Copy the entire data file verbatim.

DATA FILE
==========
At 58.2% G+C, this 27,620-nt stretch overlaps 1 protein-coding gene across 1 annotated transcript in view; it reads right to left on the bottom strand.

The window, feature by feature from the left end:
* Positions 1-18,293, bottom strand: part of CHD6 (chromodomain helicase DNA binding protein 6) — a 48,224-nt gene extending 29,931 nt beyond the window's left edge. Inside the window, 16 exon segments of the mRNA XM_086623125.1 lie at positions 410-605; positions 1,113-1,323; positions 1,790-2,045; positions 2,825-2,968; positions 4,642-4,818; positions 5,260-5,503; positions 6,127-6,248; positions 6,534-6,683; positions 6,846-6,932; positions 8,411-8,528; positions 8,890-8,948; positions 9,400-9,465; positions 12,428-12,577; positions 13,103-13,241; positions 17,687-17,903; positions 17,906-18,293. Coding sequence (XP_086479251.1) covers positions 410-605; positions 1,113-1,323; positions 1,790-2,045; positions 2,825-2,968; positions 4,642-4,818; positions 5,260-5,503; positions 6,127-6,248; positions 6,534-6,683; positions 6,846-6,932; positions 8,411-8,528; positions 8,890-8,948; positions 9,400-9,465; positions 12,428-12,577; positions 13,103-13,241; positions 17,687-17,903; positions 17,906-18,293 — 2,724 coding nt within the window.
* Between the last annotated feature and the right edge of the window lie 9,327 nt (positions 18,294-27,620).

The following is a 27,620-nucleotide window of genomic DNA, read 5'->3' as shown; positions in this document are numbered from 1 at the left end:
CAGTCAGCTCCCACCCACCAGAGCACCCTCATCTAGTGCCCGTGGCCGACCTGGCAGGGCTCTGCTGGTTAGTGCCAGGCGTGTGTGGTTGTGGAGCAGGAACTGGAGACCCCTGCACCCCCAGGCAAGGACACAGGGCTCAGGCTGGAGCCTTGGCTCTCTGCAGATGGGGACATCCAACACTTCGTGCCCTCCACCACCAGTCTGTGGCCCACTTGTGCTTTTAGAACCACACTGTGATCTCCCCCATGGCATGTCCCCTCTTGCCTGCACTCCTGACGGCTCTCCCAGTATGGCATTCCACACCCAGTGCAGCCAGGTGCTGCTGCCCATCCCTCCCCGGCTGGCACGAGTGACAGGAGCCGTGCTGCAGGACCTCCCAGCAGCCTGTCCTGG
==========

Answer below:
At 58.2% G+C, this 27,620-nt stretch overlaps 1 protein-coding gene across 1 annotated transcript in view; it reads right to left on the bottom strand.

The window, feature by feature from the left end:
* Positions 1-18,293, bottom strand: part of CHD6 (chromodomain helicase DNA binding protein 6) — a 48,224-nt gene extending 29,931 nt beyond the window's left edge. Inside the window, 16 exon segments of the mRNA XM_086623125.1 lie at positions 410-605; positions 1,113-1,323; positions 1,790-2,045; positions 2,825-2,968; positions 4,642-4,818; positions 5,260-5,503; positions 6,127-6,248; positions 6,534-6,683; positions 6,846-6,932; positions 8,411-8,528; positions 8,890-8,948; positions 9,400-9,465; positions 12,428-12,577; positions 13,103-13,241; positions 17,687-17,903; positions 17,906-18,293. Coding sequence (XP_086479251.1) covers positions 410-605; positions 1,113-1,323; positions 1,790-2,045; positions 2,825-2,968; positions 4,642-4,818; positions 5,260-5,503; positions 6,127-6,248; positions 6,534-6,683; positions 6,846-6,932; positions 8,411-8,528; positions 8,890-8,948; positions 9,400-9,465; positions 12,428-12,577; positions 13,103-13,241; positions 17,687-17,903; positions 17,906-18,293 — 2,724 coding nt within the window.
* Between the last annotated feature and the right edge of the window lie 9,327 nt (positions 18,294-27,620).

The following is a 27,620-nucleotide window of genomic DNA, read 5'->3' as shown; positions in this document are numbered from 1 at the left end:
CAGTCAGCTCCCACCCACCAGAGCACCCTCATCTAGTGCCCGTGGCCGACCTGGCAGGGCTCTGCTGGTTAGTGCCAGGCGTGTGTGGTTGTGGAGCAGGAACTGGAGACCCCTGCACCCCCAGGCAAGGACACAGGGCTCAGGCTGGAGCCTTGGCTCTCTGCAGATGGGGACATCCAACACTTCGTGCCCTCCACCACCAGTCTGTGGCCCACTTGTGCTTTTAGAACCACACTGTGATCTCCCCCATGGCATGTCCCCTCTTGCCTGCACTCCTGACGGCTCTCCCAGTATGGCATTCCACACCCAGTGCAGCCAGGTGCTGCTGCCCATCCCTCCCCGGCTGGCACGAGTGACAGGAGCCGTGCTGCAGGACCTCCCAGCAGCCTGTCCTGG